The richest sports portfolios are underpinned by their teams and enhanced by their media, gambling, esports, auto racing, hospitality and mixed martial arts businesses.
When the NFL playoffs kick off this Saturday, the New England Patriots will be watching the action on television. The squad has reached the Super Bowl nine times since 2000, the rookie year for quarterback Tom Brady, and taken home the trophy in six of those visits. But Brady is leading the Tampa Bay Buccaneers in the postseason this year while the Patriots delivered their first losing season in two decades.
The setback has not hurt the fortunes of Pats owner Robert Kraft, whose well-timed investments in non-NFL assets—as well as the enduring profits of football franchises—have delivered a winning year for the billionaire.
Forbes pegs the enterprise value (equity plus net debt) of the Kraft family’s sports holdings at $5.3 billion, up $800 million from last year. The jump is the largest among sports owners and lands the group at No. 7 on the 2020 list of the World’s Most Valuable Sports Empires, up from eighth last year.
The value of the Patriots increased by 7% in Forbes’ 2020 NFL team valuations, adding $300 million to the Kraft empire. The coronavirus dented revenue in 2020, as it did for every NFL team, but the league’s profit machine is expected to resume in 2021. Starting in 2023, the NFL will be armed with a new round of TV deals worth perhaps $15 billion a year, double the current average.
Timely investments in sports betting company DraftKings and gaming platform Skillz have a combined value of more than $400 million. DraftKings went public in April via a special purpose acquisition company, or SPAC, and shares have tripled since then. The Kraft family also owns the New England Revolution (MLS), Kraft Analytics Group (sports data analytics) and Boston Uprising (esports franchise), as well as a small piece of UFC. Talent agency giant Endeavor paid $4 billion for the mixed-martial-arts promotion in 2016, and its current enterprise value is $9.4 billion.
The 20 most valuable sports empires have a combined enterprise value of more than $100 billion, led by Liberty Media at No. 1 with $13 billion. Controlled by billionaire John Malone, Liberty owns MLB’s Atlanta Braves, Formula One and small pieces of the Drone Racing League and Denver’s Ball Arena. Liberty is ranked for the first time after a change to the methodology from last year’s inaugural list to include passive owners, as well as those who also manage their teams. The change also ranks the Paul G. Allen Trust (Seattle Seahawks, Portland Trail Blazers and a minority stake in the Seattle Sounders) for the first time, landing at No. 9 with $5 billion.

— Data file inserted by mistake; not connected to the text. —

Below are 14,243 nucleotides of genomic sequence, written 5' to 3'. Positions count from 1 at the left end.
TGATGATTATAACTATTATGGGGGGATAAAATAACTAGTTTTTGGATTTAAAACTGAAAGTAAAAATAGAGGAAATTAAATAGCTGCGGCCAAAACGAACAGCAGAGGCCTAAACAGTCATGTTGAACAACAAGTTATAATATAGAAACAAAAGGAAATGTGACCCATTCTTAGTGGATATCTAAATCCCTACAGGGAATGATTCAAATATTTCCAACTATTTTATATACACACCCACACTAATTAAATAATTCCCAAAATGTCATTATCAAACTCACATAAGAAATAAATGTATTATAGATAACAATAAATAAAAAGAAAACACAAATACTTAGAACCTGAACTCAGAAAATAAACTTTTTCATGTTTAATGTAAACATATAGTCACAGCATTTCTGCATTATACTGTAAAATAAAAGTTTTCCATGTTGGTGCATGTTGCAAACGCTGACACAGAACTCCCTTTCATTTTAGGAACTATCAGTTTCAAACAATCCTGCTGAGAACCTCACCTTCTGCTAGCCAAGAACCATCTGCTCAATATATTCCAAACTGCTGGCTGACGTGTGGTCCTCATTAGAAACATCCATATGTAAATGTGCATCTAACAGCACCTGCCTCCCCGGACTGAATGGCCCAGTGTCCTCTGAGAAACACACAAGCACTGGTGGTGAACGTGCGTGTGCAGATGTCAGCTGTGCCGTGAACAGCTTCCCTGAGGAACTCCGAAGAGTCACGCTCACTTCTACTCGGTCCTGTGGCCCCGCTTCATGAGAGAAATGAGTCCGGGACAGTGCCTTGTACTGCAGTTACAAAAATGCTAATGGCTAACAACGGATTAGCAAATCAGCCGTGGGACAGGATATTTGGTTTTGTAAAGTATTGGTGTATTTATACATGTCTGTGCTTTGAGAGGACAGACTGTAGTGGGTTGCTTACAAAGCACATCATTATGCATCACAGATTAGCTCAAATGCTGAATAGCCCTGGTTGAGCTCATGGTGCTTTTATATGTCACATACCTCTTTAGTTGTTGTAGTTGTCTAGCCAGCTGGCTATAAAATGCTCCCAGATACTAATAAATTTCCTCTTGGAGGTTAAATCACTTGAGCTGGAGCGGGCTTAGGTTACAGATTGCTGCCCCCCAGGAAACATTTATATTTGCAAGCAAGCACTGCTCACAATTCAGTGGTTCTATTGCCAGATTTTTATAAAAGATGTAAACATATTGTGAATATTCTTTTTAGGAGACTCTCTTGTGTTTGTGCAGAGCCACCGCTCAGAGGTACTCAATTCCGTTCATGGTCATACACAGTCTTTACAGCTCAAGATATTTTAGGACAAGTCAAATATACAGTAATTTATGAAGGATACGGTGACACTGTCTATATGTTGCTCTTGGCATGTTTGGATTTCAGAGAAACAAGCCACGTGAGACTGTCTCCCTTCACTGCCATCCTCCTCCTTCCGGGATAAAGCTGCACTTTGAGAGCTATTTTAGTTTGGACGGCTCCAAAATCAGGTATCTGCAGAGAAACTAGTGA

Kroenke Sports & Entertainment, which houses the wide-ranging sports assets of Stan Kroenke, follows Liberty at No. 2 with $8.7 billion. The Dallas Cowboys empire built by Jerry Jones is third at $7 billion.
The values of top-tier sports assets, particularly teams, have held up extremely well during the pandemic. The New York Mets ($2.4 billion) and the Utah Jazz ($1.66 billion) both sold for rich valuations over the last six months while the Minnesota Timberwolves are on the market and attracting interest. Investors believe that revenue for major team sports will continue to climb in the years ahead as fans come back to stadiums and the value of media rights increases.
A surging stock market and cheap financing also pushed up valuations and sparked interest from far beyond the billionaire class as a preponderance of sports SPACs are being marketed to less wealthy retail investors. Fenway Sports Group reportedly has discussed merging with RedBall Acquisition, a $575 million SPAC launched by private-equity firm RedBird Capital and Oakland A’s executive Billy Beane, who triggered baseball’s “Moneyball” revolution.
In addition to the Red Sox, who increased in value by 3% from a year ago, FSG owns Premier League soccer club Liverpool, half of Nascar’s Fenway Roush Racing, 80% of regional sports network NESN and sponsorship business Fenway Sports Management. FSG ranks as the fourth-largest sports empire at $6.6 billion, flat from a year ago. While the baseball team rose in value, Fenway Roush and NESN both fell.
1. Liberty Media
Properties: Formula One, Atlanta Braves, Drone Racing League*, Ball Arena*
2. Kroenke Sports & Entertainment
Properties: Los Angeles Rams, Arsenal, Denver Nuggets, Colorado Avalanche, Colorado Rapids, Altitude Sports & Entertainment, Los Angeles Gladiators, Los Angeles Guerrillas
3. Jerry Jones
Properties: Dallas Cowboys, Legends*, The Star, CompLexity Gaming